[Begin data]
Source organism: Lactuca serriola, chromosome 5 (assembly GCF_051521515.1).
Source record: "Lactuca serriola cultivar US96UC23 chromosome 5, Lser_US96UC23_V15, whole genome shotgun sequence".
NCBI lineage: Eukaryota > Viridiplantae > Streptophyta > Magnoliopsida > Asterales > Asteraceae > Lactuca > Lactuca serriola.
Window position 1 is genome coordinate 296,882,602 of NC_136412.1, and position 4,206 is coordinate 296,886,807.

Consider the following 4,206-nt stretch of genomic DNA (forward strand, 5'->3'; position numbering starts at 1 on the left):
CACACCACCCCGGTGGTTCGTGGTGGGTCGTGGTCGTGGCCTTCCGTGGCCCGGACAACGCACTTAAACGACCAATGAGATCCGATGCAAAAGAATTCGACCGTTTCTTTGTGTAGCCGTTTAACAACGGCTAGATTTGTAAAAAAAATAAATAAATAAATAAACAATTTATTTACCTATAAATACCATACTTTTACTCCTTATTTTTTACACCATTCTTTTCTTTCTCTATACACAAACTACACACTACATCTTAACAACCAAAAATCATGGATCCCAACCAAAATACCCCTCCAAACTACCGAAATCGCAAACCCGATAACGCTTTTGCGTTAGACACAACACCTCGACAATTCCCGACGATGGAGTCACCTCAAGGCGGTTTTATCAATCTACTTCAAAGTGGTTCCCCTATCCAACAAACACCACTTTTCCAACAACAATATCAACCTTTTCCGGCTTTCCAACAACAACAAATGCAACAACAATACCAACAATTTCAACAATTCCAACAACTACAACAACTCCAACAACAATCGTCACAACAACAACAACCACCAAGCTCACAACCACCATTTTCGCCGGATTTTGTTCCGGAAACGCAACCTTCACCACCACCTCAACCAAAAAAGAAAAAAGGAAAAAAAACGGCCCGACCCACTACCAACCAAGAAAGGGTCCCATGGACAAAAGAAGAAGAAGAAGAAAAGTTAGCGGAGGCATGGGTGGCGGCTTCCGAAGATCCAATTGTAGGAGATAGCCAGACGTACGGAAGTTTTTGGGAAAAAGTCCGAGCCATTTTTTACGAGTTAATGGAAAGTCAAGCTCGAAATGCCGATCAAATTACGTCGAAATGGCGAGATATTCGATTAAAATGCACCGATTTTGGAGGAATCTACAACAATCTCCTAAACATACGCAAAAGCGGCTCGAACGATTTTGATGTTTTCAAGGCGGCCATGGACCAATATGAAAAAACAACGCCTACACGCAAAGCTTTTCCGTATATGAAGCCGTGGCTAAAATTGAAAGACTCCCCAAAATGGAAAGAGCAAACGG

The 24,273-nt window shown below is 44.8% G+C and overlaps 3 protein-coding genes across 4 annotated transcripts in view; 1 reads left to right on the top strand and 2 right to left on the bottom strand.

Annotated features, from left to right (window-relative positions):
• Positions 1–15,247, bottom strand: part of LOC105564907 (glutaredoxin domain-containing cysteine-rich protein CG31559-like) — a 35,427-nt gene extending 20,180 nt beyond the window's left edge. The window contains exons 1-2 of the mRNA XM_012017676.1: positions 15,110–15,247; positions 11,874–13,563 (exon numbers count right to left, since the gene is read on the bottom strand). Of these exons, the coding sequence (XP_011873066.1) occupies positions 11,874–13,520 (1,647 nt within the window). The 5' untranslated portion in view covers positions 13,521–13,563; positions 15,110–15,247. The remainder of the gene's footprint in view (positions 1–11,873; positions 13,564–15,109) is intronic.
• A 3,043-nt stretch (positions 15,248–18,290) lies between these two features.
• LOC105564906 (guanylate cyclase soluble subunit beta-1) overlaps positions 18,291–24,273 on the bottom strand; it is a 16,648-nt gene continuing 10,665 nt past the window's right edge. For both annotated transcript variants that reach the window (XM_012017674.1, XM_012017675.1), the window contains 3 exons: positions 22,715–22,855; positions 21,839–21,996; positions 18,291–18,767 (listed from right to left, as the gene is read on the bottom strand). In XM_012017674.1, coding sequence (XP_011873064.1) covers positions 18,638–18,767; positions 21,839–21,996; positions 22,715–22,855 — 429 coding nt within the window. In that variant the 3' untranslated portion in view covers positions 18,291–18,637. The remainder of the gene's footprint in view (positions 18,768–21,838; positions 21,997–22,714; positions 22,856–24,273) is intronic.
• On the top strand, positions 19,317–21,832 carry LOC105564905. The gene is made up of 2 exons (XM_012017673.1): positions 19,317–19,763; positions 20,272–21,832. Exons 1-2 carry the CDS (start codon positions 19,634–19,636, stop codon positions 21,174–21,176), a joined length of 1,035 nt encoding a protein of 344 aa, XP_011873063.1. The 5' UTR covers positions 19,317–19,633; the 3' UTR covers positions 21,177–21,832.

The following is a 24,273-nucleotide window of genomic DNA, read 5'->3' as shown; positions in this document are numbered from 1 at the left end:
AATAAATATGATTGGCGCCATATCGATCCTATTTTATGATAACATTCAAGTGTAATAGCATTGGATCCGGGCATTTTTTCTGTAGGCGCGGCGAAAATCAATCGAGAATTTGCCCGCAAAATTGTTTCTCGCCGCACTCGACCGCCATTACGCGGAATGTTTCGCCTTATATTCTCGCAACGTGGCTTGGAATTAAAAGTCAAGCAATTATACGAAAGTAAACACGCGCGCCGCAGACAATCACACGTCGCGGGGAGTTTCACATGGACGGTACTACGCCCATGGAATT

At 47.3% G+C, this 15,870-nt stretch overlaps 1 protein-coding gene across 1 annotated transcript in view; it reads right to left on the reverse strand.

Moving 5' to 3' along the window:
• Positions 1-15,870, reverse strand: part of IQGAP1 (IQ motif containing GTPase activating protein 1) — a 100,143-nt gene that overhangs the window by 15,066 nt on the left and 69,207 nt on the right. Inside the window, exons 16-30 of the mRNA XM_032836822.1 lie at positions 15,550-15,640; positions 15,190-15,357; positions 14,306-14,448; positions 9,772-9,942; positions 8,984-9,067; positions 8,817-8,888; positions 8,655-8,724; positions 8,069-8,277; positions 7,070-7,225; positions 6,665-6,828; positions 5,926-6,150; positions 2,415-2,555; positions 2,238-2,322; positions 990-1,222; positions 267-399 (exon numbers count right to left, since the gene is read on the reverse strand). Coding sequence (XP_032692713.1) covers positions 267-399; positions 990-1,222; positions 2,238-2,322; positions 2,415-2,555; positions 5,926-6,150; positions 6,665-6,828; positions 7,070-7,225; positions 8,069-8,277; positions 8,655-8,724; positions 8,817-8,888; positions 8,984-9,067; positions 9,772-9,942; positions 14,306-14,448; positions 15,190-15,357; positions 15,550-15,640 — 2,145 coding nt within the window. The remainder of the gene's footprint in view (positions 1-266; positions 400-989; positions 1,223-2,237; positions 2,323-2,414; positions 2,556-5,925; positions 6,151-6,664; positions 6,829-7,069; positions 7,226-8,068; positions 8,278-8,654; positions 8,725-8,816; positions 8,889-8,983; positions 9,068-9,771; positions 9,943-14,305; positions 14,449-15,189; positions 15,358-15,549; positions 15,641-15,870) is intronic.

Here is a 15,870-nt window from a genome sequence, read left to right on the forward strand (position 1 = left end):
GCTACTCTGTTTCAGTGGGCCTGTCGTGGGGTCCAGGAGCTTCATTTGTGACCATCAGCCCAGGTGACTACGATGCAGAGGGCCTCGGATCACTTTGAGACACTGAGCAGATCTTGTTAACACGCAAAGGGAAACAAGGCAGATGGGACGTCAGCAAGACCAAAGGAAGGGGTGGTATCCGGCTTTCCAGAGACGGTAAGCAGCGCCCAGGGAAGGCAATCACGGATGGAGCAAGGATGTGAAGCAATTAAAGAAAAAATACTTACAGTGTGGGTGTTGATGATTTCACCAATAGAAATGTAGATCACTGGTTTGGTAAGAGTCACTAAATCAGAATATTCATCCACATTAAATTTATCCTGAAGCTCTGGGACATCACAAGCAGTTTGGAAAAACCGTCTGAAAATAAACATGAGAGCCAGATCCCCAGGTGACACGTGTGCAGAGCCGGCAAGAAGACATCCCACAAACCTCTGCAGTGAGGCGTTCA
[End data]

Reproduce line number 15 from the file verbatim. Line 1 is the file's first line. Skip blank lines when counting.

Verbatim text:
At 47.3% G+C, this 15,870-nt stretch overlaps 1 protein-coding gene across 1 annotated transcript in view; it reads right to left on the reverse strand.